Sadguru (who is none other than your own true self) will guide you no
matter how many charlatans surround you. Of course, this is not to say one
must not be careful but it will not be helpful to doubt everything and
everyone. But if that is your way, then fine. But remember to remind
yourself that that is not the only way.
It may be said that the saint is in the body to work out his/her prarabhda.
But in our general experience, a saint exists in flesh for no other reason
than to show others the true path to God. He/She does that whether in your
presence or sitting in a deep cave in the Himalayas. He will guide you no
matter where you are. That is what I have learnt.
>The grace of the Guru or of God is in giving you the knowledge to be able
>to be able to learn.
Absolutely. And it is always flowing to everyone.
>Then like a parent watching their child learn to
>walk they will stand close by worried that you might fall but resisting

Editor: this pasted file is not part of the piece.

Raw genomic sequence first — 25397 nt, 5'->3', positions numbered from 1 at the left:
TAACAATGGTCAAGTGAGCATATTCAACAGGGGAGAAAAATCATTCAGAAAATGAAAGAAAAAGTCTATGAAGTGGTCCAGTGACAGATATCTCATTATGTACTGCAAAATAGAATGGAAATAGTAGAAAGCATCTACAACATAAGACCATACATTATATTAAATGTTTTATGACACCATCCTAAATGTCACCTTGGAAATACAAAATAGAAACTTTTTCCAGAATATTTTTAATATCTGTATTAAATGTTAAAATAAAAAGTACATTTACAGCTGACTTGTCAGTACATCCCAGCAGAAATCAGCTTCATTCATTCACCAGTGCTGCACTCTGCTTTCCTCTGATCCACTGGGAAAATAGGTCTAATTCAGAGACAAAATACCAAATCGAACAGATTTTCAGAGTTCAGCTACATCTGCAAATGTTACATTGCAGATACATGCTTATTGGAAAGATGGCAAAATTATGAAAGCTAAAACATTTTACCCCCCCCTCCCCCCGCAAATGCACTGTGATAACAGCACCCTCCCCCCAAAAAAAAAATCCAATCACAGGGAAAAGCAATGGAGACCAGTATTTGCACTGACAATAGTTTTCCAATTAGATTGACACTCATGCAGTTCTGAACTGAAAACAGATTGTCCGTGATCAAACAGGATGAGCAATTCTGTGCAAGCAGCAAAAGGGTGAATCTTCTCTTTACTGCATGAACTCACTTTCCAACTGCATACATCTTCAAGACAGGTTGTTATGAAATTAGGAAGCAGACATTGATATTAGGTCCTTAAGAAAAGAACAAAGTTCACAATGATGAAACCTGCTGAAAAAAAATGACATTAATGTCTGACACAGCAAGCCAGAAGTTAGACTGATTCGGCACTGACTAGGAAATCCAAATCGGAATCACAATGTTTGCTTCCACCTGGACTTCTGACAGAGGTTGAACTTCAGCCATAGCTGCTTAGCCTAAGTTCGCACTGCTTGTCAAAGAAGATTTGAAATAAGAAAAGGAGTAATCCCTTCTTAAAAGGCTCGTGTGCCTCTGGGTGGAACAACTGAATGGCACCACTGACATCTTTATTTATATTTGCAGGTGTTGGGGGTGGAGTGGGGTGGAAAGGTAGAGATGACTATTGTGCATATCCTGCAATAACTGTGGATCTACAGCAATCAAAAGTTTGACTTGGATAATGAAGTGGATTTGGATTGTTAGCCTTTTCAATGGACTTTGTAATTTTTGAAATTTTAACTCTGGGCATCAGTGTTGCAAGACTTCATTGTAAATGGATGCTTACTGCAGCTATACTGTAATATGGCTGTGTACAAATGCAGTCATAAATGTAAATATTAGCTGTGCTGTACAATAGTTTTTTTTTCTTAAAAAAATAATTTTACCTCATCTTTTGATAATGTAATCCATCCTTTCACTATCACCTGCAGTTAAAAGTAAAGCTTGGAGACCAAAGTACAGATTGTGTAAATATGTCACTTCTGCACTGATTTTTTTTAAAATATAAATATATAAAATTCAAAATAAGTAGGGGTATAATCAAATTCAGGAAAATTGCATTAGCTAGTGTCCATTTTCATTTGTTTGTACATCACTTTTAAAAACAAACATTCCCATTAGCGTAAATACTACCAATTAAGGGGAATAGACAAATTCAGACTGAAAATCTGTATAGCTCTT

>the urge to pick you up because they know you have to learn for yourself.
>Advaita Vedanta is the fruit of their grace. It is the most practical and
>sure method of freeing oneself from the turmoil of samsara.
So is the fact that Dharma is still followed, that people still ask
questions about what is liberation and what is God and Who am I. To follow
the tradition you follow is very good but to be dismissive of others is no
good. It is only their grace ( I mean all the sages of past, present and
future) that Himalayan caves are still the abodes of saints.
>> My mother told me when I was a kid that Paras is a stone that turns to
>> anything it touches. I went and told my friends that Paras is such and
>> such. None of us had seen Paras but my mother had. Then I ran into a
>> Professor who had researched the stone and called his line Paras Science.
>> When I studied Paras science, I realized that it(Paras) has properties
>> turn anything into gold through a process called Paras Process.
>> My mother said Paras is a stone that turns into gold anything it touches.
>> The professor says Paras is a stone when used in the Paras Process only
>> with the methodology called Paras Science, turns any substance into gold.
>> If one of my friends say that what my mother has talked of is not Paras,
>> then what should I say? My mother did not talk of Paras or that she is